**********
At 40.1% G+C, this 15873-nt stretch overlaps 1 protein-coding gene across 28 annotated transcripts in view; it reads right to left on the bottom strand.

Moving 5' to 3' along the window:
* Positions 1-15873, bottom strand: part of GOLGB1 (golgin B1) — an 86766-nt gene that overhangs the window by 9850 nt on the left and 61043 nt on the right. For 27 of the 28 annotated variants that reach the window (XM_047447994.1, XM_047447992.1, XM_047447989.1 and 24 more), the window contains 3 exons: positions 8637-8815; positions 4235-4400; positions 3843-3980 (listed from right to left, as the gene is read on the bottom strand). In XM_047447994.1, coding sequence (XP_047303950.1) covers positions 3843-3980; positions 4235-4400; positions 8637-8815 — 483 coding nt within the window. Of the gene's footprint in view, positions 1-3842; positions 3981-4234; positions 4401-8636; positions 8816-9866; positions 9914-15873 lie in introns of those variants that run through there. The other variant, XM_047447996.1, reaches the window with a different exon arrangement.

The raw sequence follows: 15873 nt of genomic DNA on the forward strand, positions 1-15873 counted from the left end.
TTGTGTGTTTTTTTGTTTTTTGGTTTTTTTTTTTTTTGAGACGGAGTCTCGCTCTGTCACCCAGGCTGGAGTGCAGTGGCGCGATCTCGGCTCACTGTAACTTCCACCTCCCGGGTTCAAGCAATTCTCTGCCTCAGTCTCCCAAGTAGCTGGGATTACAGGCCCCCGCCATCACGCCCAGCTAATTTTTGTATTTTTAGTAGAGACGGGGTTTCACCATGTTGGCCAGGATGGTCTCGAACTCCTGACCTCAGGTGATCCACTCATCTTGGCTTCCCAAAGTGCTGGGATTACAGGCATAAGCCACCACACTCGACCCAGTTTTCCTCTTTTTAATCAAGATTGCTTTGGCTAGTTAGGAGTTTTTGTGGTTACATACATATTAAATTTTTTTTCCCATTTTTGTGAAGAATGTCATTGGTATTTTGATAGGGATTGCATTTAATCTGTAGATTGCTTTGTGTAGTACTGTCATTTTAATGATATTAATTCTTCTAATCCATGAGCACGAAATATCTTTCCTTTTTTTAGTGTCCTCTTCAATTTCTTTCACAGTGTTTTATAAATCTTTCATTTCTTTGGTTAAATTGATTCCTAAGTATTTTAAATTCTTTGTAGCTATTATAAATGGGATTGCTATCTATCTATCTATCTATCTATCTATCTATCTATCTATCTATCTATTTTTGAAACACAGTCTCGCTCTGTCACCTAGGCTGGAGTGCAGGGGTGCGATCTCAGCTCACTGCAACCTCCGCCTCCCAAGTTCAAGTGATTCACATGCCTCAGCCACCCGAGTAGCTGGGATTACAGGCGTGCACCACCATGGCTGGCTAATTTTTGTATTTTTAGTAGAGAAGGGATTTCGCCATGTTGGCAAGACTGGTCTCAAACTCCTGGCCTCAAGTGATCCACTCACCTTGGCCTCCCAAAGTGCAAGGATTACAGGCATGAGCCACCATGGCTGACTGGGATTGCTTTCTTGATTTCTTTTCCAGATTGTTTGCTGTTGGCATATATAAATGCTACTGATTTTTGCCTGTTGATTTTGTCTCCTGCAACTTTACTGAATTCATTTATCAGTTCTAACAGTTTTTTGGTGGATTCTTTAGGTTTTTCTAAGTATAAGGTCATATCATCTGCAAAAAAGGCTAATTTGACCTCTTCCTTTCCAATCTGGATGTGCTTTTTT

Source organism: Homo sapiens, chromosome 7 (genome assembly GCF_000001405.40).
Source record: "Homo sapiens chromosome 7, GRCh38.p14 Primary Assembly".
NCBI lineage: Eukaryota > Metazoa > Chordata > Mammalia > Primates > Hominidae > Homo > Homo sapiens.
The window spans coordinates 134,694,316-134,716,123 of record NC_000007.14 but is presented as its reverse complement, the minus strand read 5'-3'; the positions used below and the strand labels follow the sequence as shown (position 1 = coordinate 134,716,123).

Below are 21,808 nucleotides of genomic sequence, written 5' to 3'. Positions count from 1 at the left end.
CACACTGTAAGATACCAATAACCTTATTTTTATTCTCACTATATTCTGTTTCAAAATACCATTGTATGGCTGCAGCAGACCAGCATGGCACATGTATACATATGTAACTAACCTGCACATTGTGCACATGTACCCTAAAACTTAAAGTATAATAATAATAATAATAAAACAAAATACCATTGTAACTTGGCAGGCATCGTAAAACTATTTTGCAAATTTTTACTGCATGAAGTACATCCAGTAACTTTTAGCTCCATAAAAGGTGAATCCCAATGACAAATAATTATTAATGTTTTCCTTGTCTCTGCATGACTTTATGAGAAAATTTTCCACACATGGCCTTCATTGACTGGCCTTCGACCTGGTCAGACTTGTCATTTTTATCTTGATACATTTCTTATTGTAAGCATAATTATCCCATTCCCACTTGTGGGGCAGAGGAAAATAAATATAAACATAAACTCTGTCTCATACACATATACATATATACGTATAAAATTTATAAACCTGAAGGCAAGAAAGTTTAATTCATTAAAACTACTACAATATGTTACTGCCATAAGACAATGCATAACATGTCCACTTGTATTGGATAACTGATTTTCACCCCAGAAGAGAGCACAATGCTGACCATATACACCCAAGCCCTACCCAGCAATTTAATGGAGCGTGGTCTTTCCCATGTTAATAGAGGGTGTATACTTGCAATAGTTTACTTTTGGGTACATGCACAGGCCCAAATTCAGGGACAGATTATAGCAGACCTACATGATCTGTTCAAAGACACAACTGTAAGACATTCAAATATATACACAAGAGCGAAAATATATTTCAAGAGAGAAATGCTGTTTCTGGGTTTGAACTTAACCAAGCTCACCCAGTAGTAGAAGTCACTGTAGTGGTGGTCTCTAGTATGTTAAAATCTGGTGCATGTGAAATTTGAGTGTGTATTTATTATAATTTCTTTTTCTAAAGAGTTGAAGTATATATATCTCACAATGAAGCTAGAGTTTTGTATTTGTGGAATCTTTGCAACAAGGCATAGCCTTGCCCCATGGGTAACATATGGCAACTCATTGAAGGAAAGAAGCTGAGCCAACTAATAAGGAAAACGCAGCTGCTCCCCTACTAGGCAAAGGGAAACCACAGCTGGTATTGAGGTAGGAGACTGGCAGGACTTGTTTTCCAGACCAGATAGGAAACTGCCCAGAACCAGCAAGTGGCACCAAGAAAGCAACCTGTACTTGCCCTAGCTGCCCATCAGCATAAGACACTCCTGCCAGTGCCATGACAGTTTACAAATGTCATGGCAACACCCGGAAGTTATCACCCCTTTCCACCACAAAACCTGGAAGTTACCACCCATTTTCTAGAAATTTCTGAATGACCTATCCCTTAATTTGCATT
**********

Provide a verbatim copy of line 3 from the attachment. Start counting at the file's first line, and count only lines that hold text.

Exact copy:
* Positions 1-15873, bottom strand: part of GOLGB1 (golgin B1) — an 86766-nt gene that overhangs the window by 9850 nt on the left and 61043 nt on the right. For 27 of the 28 annotated variants that reach the window (XM_047447994.1, XM_047447992.1, XM_047447989.1 and 24 more), the window contains 3 exons: positions 8637-8815; positions 4235-4400; positions 3843-3980 (listed from right to left, as the gene is read on the bottom strand). In XM_047447994.1, coding sequence (XP_047303950.1) covers positions 3843-3980; positions 4235-4400; positions 8637-8815 — 483 coding nt within the window. Of the gene's footprint in view, positions 1-3842; positions 3981-4234; positions 4401-8636; positions 8816-9866; positions 9914-15873 lie in introns of those variants that run through there. The other variant, XM_047447996.1, reaches the window with a different exon arrangement.